It's the best-known surf spot in India.
Not because it has the best surf but because it has cheap hotels and places to hang out if you are on vacation - and the surf is decent there most of the time.
The spot is a beach break, but when it gets around 7 feet, it breaks out toward the lighthouse and begins to work like a point break.
Nice lefts at that time.
Otherwise, inside waves are short hollow lefts and rights - expect to get plenty of sand in your ears.
Potentially the best surfing spot in India (southeast coast), at Manapad Point. It is far off the beaten track and not so easy to find.
The point is beautifully formed by millions of years old lava flow that extends into the water.
When the rights are working, you can expect up to 400-meter rides, so be prepared for some long walks back to the point.
The place gets its name from the epic Ramayana, where Sri Rama camped before proceeding to the island of Lanka to conquer the demon king, Ravana.
An amazing temple was built here in ancient times. The water is as good as it gets on mainland India, clear and clean.
There are plenty of offshore islands that have yet to be explored for surf.
Maybe you will be the first to do it.
It is well-known on the India surf tour for the great hollow rights located at Mahabalipuram.
The World Heritage Foundation has piled granite boulders around an ancient Vishnu temple (built by the Pallava Kings) at the beach to keep it from tumbling into the sea, and this has also developed into an awesome break.
A temple town and has some good little waves breaking over a rock shelf just 200 yards south of the temple.
Not far to the north of Kovalam Beach.
The spot is a beach break, but when it is working, it gets exceptionally hollow rights and lefts.
The ride isn't that long, but it's fast.
A place in Kerala that used to be surfed in the 1970s and 1980s.
From Madayi Point, north of Mahe, to Talakkolattur river mouth, south of Mahe (60 kilometers), there are numerous good breaks.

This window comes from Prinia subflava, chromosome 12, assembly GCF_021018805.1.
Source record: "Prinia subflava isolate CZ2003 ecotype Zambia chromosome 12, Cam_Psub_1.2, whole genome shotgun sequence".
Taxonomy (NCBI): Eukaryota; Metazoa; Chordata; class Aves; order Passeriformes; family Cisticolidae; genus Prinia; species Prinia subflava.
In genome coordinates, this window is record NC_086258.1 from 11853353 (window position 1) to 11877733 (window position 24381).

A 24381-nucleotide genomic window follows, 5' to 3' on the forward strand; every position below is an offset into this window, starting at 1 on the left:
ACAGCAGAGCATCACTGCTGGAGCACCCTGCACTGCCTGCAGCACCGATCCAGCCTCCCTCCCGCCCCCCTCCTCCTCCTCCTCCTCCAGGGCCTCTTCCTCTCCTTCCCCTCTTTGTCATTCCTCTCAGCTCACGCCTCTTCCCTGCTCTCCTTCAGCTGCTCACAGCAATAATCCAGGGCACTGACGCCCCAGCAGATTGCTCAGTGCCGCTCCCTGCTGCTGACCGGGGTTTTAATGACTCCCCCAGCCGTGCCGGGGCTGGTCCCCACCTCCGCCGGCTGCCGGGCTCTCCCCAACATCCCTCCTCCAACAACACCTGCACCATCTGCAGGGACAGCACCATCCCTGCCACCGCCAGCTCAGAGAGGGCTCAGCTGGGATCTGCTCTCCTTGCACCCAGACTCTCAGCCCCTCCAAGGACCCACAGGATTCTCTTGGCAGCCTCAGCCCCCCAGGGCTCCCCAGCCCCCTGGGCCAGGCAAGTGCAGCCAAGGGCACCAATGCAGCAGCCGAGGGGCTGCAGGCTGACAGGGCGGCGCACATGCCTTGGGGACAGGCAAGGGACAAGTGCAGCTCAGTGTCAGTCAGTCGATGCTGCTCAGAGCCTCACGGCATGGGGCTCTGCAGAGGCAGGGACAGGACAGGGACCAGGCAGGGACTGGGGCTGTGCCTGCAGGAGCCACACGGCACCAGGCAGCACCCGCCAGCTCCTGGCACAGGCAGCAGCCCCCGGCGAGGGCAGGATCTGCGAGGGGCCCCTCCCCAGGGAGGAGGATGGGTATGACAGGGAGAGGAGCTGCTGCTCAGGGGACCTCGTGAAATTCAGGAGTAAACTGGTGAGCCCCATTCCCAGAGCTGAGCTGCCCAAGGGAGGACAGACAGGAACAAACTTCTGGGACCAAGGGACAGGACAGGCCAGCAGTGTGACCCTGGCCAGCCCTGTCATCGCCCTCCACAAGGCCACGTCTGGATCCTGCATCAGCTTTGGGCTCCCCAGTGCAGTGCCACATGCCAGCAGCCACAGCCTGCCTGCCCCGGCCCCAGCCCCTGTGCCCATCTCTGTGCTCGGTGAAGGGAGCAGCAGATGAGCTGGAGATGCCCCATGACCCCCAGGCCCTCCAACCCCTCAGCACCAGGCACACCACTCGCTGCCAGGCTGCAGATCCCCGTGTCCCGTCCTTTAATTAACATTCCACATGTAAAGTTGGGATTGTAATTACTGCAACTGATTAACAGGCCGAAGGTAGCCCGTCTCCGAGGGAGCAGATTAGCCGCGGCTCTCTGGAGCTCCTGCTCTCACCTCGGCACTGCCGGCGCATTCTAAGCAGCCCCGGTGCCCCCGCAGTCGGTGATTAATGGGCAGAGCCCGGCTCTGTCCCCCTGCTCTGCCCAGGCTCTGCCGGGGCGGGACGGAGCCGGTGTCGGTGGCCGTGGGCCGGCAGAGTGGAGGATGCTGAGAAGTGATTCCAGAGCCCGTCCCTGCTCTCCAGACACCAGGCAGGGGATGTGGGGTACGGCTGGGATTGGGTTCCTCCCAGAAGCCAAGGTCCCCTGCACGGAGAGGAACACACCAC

The Krishna River
It enters the Bay of Bengal and divides itself into many streams.
The area is marshy and difficult to access but has many good waves in store for those determined to get there.
Located off the point at Fisherman's Cove.
The point itself is the most consistent break in that area, but when the wave height is there, and the tide is just right, then a submerged rock shelf in the cove produces one really awesome left barrel.
Otherwise known as Pondicherry, it is a unique place, a mix of Indian and French.
The spot is your typical beach break with a river mouth that sometimes works just south of the town.
The swell is usually blocked by Sri Lanka, but the place occasionally does get a few good waves.
If you are traveling or staying on the east coast of India, then you should definitely check out Vizag - a place with big beaches, good hotels, a commercial harbor, and some really nice point breaks with good surf - about five in number.
The quintessential experience of the Arabian Sea. At Dwarka, you will find some of the clearest water along the Indian coastline.
The town is very ancient and is said to have existed for the past 5,000 years.
Parts of the old city are now submerged below sea level and can be seen while scuba diving.
A beach break that stretches for as far as the eye can see with some nice outside peaks. On bigger days (6'-8'), getting through the shore break and strong currents can be a challenge.
India's latest hang-out spot (just south of Goa) for backpackers and surf wanderers.
Waves get good here several times a year but watch out for the shore break, or we will have to come out at low tide and dig you out of the sand.
Diego Garcia Island
A very tiny U-shaped atoll that just barely rises above sea level somewhere out there in the middle of the Indian Ocean.
The place is home to some of the best surf on the planet, and it used to be home to a few thousand people.
Although a restricted area, it is still possible to get clearance from the CO Navy Support Facility at Diego Garcia.
The Andaman Island Archipelago
Engulfed by the crystal clear waters of the Indian Ocean and although far from the mainland is owned and governed by India.
The outer Islands of the Andaman Archipelago are the real find for true adventures, holding hidden treasures for surfing enthusiasts during February, March, April, and May.
These are some of the best waves the planet has to offer, and they remain un-ridden except by a few blessed surfers who have had the guts and the bucks to go there.
Words by Surfing India